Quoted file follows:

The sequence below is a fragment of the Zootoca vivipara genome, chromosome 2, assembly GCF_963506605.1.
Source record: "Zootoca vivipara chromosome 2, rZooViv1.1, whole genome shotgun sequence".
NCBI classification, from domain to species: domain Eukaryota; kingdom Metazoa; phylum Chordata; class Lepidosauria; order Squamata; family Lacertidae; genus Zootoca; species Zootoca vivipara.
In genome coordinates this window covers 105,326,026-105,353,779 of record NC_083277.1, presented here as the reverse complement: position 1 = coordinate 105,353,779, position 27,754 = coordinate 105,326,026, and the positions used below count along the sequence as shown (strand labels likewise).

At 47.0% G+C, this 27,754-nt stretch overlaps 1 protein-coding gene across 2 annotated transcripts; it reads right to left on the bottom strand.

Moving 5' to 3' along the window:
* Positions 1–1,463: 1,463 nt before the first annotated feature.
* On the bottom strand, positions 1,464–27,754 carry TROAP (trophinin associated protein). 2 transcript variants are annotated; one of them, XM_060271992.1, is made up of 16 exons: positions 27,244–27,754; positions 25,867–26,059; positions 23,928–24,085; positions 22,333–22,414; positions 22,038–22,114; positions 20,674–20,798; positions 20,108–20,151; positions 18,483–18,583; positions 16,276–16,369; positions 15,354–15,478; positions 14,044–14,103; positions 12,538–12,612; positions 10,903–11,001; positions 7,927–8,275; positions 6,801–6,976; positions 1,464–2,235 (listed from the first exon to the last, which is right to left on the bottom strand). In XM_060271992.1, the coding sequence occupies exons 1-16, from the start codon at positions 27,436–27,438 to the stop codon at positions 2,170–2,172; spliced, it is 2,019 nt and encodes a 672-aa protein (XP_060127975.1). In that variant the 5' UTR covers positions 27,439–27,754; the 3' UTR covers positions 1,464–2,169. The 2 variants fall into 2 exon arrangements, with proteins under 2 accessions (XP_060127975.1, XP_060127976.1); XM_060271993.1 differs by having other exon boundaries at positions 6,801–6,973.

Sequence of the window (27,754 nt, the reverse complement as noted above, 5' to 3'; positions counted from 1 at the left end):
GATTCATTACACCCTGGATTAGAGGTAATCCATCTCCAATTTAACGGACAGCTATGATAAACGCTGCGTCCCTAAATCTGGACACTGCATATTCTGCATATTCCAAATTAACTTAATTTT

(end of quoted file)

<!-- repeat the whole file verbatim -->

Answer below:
The sequence below is a fragment of the Zootoca vivipara genome, chromosome 2, assembly GCF_963506605.1.
Source record: "Zootoca vivipara chromosome 2, rZooViv1.1, whole genome shotgun sequence".
NCBI classification, from domain to species: domain Eukaryota; kingdom Metazoa; phylum Chordata; class Lepidosauria; order Squamata; family Lacertidae; genus Zootoca; species Zootoca vivipara.
In genome coordinates this window covers 105,326,026-105,353,779 of record NC_083277.1, presented here as the reverse complement: position 1 = coordinate 105,353,779, position 27,754 = coordinate 105,326,026, and the positions used below count along the sequence as shown (strand labels likewise).

At 47.0% G+C, this 27,754-nt stretch overlaps 1 protein-coding gene across 2 annotated transcripts; it reads right to left on the bottom strand.

Moving 5' to 3' along the window:
* Positions 1–1,463: 1,463 nt before the first annotated feature.
* On the bottom strand, positions 1,464–27,754 carry TROAP (trophinin associated protein). 2 transcript variants are annotated; one of them, XM_060271992.1, is made up of 16 exons: positions 27,244–27,754; positions 25,867–26,059; positions 23,928–24,085; positions 22,333–22,414; positions 22,038–22,114; positions 20,674–20,798; positions 20,108–20,151; positions 18,483–18,583; positions 16,276–16,369; positions 15,354–15,478; positions 14,044–14,103; positions 12,538–12,612; positions 10,903–11,001; positions 7,927–8,275; positions 6,801–6,976; positions 1,464–2,235 (listed from the first exon to the last, which is right to left on the bottom strand). In XM_060271992.1, the coding sequence occupies exons 1-16, from the start codon at positions 27,436–27,438 to the stop codon at positions 2,170–2,172; spliced, it is 2,019 nt and encodes a 672-aa protein (XP_060127975.1). In that variant the 5' UTR covers positions 27,439–27,754; the 3' UTR covers positions 1,464–2,169. The 2 variants fall into 2 exon arrangements, with proteins under 2 accessions (XP_060127975.1, XP_060127976.1); XM_060271993.1 differs by having other exon boundaries at positions 6,801–6,973.

Sequence of the window (27,754 nt, the reverse complement as noted above, 5' to 3'; positions counted from 1 at the left end):
GATTCATTACACCCTGGATTAGAGGTAATCCATCTCCAATTTAACGGACAGCTATGATAAACGCTGCGTCCCTAAATCTGGACACTGCATATTCTGCATATTCCAAATTAACTTAATTTT